If re-allignment is an issue, then it can hardly surprise that the DUP or Sinn Fein are not involved. Turkeys hardly vote for Christmas.
    The list of signatories to Platform for Change predictably includes academics such as Gladys Ganiel, Dominic Bryan, Robin Wilson, and others who have a proven and honourable track record in this kinda thing.
    And indeed Trevor Ringland, for whom I have a lot of time for RUC Victims and others from various Victim Groups.

    But ignoring those on the list who are are involved in politics in a purely private capacity, there is no real comfort for Platform for Change in the list of politicians involved.
    My cursory glance shows only one Alliance MLA (Stephen Farry) and only a few others who are publicly Alliance (Billy Webb, Brice Dickson, Bill Jeffrey) as well as Steven Agnew of the Greens.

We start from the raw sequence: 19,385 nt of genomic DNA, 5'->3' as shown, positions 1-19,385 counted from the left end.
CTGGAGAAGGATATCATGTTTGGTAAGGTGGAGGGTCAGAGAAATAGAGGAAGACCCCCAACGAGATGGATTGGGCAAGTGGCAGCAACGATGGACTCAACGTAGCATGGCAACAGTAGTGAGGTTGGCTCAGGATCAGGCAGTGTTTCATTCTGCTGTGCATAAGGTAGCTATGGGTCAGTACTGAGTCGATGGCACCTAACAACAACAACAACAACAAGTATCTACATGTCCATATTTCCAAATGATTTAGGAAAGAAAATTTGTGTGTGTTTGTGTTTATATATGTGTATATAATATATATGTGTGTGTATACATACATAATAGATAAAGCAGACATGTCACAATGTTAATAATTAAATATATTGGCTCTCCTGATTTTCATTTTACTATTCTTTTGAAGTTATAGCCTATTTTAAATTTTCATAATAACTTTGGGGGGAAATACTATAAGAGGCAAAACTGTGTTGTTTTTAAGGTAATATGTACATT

As far as I can see Conall McDevitt is the only SDLP MLA and there are a few other SDLP councillors.
    The unionists include Independent (I think) Deirdre Nelson and Stephen Warke, Lesley Macauley, NBill Manwaring and Mark Finlay, all who might be considered on the UUP left. (a relative term).
    Now there is a Second XI aspect to some of the names. People who are ambitious councillors and a third tier of people who are wannabe politicians and not quite made up their minds about which Party can advance a career in their locality.

    But I think it would be wrong to castigate DUP and SF for non involvement when only a handful of politicians from any Party are involved. The lack of enthusiasm runs thru ALL Parties.
    Only one nationalist professional politician.
    No Unionist professional politician. And none who are “mainstream”.